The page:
Much to the chagrin of many Americans, widespread state fiscal crises are threatening to make an already unpleasant experience even worse. As Stateline.org reports today, prepare to pay more for the priviledge of standing in longer DMV lines:
Drivers going to the department of motor vehicles will likely face longer lines and higher service fees in several states as recession-ravaged budgets force the shutdown of branch offices, a reduced work force and the need to raise revenue.
California, Massachusetts, Nevada, New Jersey, New York, North Carolina and Washington are among those states where funding cuts have closed some branch offices. Several states are also managing department cuts through layoffs, hiring freezes and furloughs. […]
Staff layoffs are considered a last resort for many agencies, but some states, including Nevada and Virginia, have gone that route, and Massachusetts will also likely cut staff. New Jersey, Colorado, Connecticut, Illinois and Virginia have ordered hiring freezes, which means leaving positions unfilled if an employee quits or retires, piling more work onto the remaining workers.
Other states, including California, Wisconsin, New Jersey, Colorado, Nevada, Illinois and Connecticut, have forced employees to take furloughs, or mandatory days off without pay.
California’s furloughs for all state employees during the last three Fridays in July caused motor vehicle offices to shut down, resulting in longer lines on days the agency was open. In Nevada, state workers were allowed to choose one day a month to take a furlough.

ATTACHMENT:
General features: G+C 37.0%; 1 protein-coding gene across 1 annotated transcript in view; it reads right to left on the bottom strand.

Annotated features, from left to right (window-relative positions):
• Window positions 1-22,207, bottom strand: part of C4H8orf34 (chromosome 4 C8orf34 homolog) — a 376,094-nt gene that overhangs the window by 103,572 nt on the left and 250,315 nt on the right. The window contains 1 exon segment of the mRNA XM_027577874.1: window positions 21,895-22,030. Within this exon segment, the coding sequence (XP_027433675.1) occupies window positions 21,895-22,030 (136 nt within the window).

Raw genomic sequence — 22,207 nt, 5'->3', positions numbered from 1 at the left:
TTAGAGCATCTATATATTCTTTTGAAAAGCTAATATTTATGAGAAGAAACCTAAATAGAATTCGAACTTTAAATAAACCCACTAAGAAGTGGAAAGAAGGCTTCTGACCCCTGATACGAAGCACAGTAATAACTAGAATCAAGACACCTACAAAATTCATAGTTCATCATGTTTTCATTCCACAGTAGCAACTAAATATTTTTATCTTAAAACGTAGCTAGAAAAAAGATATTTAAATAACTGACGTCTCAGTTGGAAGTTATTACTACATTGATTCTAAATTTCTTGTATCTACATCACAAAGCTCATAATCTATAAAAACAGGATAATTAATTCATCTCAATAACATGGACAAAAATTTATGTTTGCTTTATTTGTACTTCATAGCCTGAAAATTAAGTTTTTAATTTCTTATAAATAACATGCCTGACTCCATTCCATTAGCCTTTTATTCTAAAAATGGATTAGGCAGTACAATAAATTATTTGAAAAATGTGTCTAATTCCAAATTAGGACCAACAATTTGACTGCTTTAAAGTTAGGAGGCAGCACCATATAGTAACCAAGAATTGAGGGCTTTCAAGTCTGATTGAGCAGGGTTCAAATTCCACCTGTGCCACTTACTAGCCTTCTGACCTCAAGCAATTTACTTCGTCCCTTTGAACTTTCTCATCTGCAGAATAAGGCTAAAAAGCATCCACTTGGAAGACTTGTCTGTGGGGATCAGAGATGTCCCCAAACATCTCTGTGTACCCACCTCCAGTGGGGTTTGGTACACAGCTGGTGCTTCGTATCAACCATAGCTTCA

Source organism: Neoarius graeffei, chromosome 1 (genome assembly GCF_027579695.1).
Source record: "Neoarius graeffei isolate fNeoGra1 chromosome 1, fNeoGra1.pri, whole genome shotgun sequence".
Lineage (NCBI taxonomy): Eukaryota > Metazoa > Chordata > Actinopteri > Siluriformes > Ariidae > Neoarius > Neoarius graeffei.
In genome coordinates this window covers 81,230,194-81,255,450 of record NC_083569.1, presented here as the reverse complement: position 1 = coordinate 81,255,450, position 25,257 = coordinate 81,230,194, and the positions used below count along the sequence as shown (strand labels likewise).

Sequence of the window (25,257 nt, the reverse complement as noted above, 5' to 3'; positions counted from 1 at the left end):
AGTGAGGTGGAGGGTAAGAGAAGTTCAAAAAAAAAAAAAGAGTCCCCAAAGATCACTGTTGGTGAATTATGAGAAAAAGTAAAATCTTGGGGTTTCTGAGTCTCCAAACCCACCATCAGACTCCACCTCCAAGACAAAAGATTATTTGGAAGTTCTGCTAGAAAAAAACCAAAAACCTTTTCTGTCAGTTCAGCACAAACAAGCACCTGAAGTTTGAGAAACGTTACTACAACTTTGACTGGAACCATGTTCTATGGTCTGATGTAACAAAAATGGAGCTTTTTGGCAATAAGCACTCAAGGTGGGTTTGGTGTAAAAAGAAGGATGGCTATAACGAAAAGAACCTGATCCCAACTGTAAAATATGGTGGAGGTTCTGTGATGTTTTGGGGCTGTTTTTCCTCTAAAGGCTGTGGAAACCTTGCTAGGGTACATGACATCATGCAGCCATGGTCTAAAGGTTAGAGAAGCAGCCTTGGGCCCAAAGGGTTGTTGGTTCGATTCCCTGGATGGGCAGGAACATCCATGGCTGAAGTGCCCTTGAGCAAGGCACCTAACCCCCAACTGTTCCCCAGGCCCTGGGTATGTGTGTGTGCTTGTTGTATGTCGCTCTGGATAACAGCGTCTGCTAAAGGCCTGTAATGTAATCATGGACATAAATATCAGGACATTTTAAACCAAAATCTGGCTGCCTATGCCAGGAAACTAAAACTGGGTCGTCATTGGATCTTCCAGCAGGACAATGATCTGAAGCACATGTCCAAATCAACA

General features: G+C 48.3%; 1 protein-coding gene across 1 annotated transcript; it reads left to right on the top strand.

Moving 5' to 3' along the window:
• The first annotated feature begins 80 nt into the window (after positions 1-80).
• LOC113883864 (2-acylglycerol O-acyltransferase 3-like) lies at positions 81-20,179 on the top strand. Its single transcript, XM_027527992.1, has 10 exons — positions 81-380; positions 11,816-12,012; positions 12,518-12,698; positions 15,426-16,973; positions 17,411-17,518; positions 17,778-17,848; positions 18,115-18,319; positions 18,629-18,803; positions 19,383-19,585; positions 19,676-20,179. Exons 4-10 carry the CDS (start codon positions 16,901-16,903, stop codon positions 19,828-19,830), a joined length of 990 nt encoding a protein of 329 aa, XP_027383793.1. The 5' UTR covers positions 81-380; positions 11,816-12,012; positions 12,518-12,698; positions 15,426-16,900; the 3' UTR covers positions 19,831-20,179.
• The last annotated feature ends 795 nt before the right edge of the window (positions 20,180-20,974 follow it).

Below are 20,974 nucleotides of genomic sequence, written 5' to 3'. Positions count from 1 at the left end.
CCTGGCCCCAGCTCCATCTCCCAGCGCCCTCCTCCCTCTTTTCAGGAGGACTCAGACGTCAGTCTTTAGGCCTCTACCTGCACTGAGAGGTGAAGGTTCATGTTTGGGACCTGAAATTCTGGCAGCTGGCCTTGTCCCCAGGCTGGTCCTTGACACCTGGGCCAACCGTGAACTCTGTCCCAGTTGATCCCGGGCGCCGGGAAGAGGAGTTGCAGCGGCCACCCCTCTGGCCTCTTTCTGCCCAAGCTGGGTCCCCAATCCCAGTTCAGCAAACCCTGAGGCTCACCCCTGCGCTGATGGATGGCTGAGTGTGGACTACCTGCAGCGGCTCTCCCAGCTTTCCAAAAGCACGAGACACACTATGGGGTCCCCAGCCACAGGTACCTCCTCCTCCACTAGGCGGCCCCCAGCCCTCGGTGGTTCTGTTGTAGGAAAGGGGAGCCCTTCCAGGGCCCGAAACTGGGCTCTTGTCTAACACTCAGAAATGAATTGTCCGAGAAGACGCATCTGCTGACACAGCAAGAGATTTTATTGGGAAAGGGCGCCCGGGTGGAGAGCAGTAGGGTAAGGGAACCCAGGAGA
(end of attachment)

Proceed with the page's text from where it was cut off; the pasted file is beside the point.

While already cash cows, some motor vehicle departments are raising driver’s license and vehicle registration fees to generate even more revenue. […]
The Massachusetts motor vehicle department is the second-highest revenue-generating government agency in the state, bringing in $1.4 billion to the general fund last year. The department has increased its commercial fees and will implement higher licensing and registration fees.
Colorado raised registration fees to help cover the cost of bridge and road maintenance, an unpopular decision that has prompted the department to hire off-duty police officers to keep the offices safe. California raised its vehicle licensing fees in May to help reduce the state’s $42 billion budget deficit. Its department earned $6.6 billion in revenue last year, with the proceeds going to the department, to surrounding municipalities and to the California Highway Patrol.
Nevada, Florida, Virginia, Vermont, New Jersey, New York and Illinois have also increased fees.